Motive: An Alex Delaware Novel
“a winning combination from an expert storycrafter.”
Jonathan Kellerman has mastered the art of lean, evocative prose. He applies it again in his 29th Alex Delaware mystery—a series that grows stronger with each volume.
Although the novel is a police procedural, Delaware is not a cop. He’s a forensic psychologist specializing in childhood trauma, and works as a consultant to the L.A. Police Department helping his best friend Lieutenant Milo Sturgis solve kinky or cold cases.
In this one they search for the connection between multiple women who are murdered in diverse ways, with no apparent motive. The only clue is food: an eating tableau customized for each victim. The anomaly sends a message that Delaware quickly picks up on, though the reason for it, and relevance to the crime, remains elusive.
Kellerman takes us through the discovery process step by step, never allowing for sidetracks or boredom. He wastes no words, showing everything the reader needs to know about character or scene through dialogue and terse descriptions of mannerisms, households, clothing, cars—all perceived through Delaware’s sharp eyes.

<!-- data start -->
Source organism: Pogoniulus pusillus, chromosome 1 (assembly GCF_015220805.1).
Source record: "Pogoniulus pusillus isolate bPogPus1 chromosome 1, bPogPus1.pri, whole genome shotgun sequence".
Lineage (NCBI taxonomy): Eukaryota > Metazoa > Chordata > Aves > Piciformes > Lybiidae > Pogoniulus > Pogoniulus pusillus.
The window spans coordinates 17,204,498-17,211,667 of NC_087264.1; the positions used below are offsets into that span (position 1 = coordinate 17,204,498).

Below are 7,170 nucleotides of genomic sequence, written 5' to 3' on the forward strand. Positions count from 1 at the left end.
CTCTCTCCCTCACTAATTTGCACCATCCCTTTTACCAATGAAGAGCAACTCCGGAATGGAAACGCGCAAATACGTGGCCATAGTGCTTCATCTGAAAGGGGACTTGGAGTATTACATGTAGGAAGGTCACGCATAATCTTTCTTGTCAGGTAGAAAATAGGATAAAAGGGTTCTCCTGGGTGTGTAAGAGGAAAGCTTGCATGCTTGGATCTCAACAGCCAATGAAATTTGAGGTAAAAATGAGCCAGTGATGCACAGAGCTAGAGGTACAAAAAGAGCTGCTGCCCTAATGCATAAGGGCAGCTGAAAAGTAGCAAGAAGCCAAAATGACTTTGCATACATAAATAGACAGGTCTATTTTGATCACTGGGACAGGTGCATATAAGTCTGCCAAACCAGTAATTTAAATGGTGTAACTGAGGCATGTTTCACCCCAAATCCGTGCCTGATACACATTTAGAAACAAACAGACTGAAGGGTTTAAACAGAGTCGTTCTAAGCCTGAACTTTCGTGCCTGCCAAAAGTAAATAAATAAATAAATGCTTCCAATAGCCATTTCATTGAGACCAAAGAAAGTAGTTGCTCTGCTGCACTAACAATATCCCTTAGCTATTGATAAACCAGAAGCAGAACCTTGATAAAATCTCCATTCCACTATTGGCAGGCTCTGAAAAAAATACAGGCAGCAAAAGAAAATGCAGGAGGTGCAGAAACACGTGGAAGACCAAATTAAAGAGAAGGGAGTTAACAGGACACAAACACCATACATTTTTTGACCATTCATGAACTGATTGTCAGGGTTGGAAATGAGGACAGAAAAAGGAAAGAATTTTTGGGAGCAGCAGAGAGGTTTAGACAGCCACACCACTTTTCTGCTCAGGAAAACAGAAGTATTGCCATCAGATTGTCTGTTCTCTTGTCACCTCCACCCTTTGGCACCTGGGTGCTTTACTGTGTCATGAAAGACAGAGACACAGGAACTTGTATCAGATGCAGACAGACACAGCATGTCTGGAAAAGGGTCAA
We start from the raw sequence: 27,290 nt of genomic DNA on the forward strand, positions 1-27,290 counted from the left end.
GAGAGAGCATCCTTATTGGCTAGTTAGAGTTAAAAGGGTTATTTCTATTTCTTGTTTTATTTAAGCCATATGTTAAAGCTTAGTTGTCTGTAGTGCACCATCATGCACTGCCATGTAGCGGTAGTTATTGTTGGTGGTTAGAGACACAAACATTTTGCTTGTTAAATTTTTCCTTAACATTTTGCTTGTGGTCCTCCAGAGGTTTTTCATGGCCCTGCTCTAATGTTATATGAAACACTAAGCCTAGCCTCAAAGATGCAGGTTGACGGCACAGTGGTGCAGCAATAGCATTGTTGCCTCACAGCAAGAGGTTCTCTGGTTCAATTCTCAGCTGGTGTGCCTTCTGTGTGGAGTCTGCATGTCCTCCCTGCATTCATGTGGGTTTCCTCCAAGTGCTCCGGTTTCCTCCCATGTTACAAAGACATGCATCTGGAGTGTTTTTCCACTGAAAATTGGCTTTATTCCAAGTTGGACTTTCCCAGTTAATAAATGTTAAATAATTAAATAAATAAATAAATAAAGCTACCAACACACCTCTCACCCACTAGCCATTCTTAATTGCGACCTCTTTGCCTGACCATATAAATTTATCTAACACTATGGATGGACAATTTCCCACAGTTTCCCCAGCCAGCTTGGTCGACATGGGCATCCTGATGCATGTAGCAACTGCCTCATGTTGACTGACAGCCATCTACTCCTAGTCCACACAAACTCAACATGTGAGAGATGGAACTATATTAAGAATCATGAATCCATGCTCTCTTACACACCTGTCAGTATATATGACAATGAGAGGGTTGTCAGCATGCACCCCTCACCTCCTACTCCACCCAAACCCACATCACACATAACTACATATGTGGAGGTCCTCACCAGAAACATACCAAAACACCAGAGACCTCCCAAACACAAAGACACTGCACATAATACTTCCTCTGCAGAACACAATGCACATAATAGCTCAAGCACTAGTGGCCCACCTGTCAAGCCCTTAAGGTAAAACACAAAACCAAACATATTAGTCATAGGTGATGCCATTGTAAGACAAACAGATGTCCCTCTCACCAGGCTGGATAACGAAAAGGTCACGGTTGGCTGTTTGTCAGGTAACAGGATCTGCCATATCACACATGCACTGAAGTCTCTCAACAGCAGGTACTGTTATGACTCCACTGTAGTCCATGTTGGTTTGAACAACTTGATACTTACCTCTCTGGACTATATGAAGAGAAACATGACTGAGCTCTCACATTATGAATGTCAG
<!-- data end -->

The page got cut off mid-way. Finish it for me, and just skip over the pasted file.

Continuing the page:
“But years after his divorce, Corey hadn’t done his bachelor pad justice. The place he’d chosen to sink a million and a half dollars into remained as sparse and sad as a newly single man’s temporary crib: blank walls, unadorned wood floors, just the one sofa and two metal-and-black-vinyl folding chairs for seating, a forty-inch plasma screen set up on cinderblocks and bottomed by a pasta of wires . . .”
“He arrived moments after Milo and I had been seated, a pigeon-chested, large-bellied six-footer with slicked black hair and a gray Zapata mustache. He wore a white polo shirt, black slacks, white-soled black deck shoes. Heavy man but firmly packed; he moved quickly and smoothly, a tree-trunk prop in a school play wheeled across the stage.”
That’s all we get for character description, usually upon first meeting. The rest is shown through everything else (keyword being “shown”).
Occasionally we get Delaware’s thoughts, and bits and pieces of his personal life and background. “My tendency to put a positive spin on life was a perpetual source of amusement to Milo. . . . I doubt he knows that it’s learned behavior, not instinct. Growing up with a chronically depressed mother and a violent boozehound father, you figure out a survival strategy or you perish.”
On with the story.
The only way to really know Alex Delaware is to read the entire series. Even then there’s much missing, much more to be learned. Since series are driven by character(s), that ensures readers will be drawn to the next volume, and the next. . . .
Kellerman keeps delivering solid plots grounded in human pathology, while assuring us that goodness will ultimately prevail. It’s a winning combination from an expert storycrafter.